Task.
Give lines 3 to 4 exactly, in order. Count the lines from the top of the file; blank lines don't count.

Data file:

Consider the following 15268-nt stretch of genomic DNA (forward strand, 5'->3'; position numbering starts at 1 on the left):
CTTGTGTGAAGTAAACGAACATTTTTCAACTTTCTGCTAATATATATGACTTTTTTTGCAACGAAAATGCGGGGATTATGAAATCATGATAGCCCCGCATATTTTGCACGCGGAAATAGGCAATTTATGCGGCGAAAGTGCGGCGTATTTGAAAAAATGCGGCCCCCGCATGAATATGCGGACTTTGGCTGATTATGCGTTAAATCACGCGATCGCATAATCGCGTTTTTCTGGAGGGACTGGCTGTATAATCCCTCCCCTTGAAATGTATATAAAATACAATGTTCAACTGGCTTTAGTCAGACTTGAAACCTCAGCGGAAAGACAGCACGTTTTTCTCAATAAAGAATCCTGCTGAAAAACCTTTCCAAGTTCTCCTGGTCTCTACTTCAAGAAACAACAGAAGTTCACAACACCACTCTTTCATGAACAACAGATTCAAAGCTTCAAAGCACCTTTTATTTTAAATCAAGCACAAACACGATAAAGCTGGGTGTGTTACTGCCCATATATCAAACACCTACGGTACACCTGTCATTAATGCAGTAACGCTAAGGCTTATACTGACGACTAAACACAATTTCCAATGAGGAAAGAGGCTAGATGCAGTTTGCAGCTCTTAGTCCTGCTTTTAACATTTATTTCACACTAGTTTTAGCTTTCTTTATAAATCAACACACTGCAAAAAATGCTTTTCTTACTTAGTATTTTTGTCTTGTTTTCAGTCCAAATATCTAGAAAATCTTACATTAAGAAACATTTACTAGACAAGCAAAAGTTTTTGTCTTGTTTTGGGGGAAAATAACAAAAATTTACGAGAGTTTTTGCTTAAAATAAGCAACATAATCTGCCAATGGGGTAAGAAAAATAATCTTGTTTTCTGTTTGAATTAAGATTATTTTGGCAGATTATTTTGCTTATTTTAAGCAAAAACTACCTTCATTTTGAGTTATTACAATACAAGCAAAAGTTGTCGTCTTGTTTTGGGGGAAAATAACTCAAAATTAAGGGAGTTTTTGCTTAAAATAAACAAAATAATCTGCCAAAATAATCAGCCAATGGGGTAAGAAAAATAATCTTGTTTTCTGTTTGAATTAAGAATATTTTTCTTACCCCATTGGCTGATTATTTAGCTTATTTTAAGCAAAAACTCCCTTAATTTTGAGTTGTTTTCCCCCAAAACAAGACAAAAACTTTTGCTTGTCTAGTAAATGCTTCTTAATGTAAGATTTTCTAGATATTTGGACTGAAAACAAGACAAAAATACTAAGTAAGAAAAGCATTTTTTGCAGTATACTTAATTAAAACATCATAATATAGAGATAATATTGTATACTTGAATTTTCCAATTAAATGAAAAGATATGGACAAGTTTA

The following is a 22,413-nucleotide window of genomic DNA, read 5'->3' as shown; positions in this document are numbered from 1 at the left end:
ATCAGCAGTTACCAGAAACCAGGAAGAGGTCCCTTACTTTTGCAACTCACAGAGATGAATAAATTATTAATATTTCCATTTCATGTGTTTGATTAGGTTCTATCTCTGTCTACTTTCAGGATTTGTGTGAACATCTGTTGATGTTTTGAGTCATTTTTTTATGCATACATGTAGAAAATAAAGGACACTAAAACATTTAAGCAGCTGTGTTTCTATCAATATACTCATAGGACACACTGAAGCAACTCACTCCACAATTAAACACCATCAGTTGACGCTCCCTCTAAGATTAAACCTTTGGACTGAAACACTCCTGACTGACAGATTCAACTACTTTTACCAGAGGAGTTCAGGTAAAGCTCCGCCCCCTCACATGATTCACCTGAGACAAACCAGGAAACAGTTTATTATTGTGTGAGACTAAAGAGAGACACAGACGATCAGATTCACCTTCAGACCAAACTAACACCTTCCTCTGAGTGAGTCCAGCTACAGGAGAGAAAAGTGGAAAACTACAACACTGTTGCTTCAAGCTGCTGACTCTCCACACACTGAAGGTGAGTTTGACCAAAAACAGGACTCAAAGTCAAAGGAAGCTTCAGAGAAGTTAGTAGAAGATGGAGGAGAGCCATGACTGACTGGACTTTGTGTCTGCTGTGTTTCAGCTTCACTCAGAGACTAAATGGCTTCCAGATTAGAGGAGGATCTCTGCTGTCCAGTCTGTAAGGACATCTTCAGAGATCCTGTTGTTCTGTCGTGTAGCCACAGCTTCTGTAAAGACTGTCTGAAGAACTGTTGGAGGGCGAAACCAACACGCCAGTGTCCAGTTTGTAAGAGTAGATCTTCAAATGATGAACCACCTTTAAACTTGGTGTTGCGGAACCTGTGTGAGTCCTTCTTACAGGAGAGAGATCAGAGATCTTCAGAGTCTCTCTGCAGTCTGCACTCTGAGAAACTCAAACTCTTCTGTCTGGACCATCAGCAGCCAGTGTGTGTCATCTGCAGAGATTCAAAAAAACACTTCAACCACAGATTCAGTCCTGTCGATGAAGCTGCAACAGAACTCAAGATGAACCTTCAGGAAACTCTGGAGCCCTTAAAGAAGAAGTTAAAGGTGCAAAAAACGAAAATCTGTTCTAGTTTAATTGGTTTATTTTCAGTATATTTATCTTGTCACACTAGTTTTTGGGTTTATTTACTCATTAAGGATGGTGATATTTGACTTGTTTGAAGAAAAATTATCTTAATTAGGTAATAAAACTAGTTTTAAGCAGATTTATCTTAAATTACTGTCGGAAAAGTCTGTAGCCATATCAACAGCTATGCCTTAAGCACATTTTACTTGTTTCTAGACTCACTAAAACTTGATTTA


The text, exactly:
The following is a 22,413-nucleotide window of genomic DNA, read 5'->3' as shown; positions in this document are numbered from 1 at the left end:
ATCAGCAGTTACCAGAAACCAGGAAGAGGTCCCTTACTTTTGCAACTCACAGAGATGAATAAATTATTAATATTTCCATTTCATGTGTTTGATTAGGTTCTATCTCTGTCTACTTTCAGGATTTGTGTGAACATCTGTTGATGTTTTGAGTCATTTTTTTATGCATACATGTAGAAAATAAAGGACACTAAAACATTTAAGCAGCTGTGTTTCTATCAATATACTCATAGGACACACTGAAGCAACTCACTCCACAATTAAACACCATCAGTTGACGCTCCCTCTAAGATTAAACCTTTGGACTGAAACACTCCTGACTGACAGATTCAACTACTTTTACCAGAGGAGTTCAGGTAAAGCTCCGCCCCCTCACATGATTCACCTGAGACAAACCAGGAAACAGTTTATTATTGTGTGAGACTAAAGAGAGACACAGACGATCAGATTCACCTTCAGACCAAACTAACACCTTCCTCTGAGTGAGTCCAGCTACAGGAGAGAAAAGTGGAAAACTACAACACTGTTGCTTCAAGCTGCTGACTCTCCACACACTGAAGGTGAGTTTGACCAAAAACAGGACTCAAAGTCAAAGGAAGCTTCAGAGAAGTTAGTAGAAGATGGAGGAGAGCCATGACTGACTGGACTTTGTGTCTGCTGTGTTTCAGCTTCACTCAGAGACTAAATGGCTTCCAGATTAGAGGAGGATCTCTGCTGTCCAGTCTGTAAGGACATCTTCAGAGATCCTGTTGTTCTGTCGTGTAGCCACAGCTTCTGTAAAGACTGTCTGAAGAACTGTTGGAGGGCGAAACCAACACGCCAGTGTCCAGTTTGTAAGAGTAGATCTTCAAATGATGAACCACCTTTAAACTTGGTGTTGCGGAACCTGTGTGAGTCCTTCTTACAGGAGAGAGATCAGAGATCTTCAGAGTCTCTCTGCAGTCTGCACTCTGAGAAACTCAAACTCTTCTGTCTGGACCATCAGCAGCCAGTGTGTGTCATCTGCAGAGATTCAAAAAAACACTTCAACCACAGATTCAGTCCTGTCGATGAAGCTGCAACAGAACTCAAGATGAACCTTCAGGAAACTCTGGAGCCCTTAAAGAAGAAGTTAAAGGTGCAAAAAACGAAAATCTGTTCTAGTTTAATTGGTTTATTTTCAGTATATTTATCTTGTCACACTAGTTTTTGGGTTTATTTACTCATTAAGGATGGTGATATTTGACTTGTTTGAAGAAAAATTATCTTAATTAGGTAATAAAACTAGTTTTAAGCAGATTTATCTTAAATTACTGTCGGAAAAGTCTGTAGCCATATCAACAGCTATGCCTTAAGCACATTTTACTTGTTTCTAGACTCACTAAAACTTGATTTA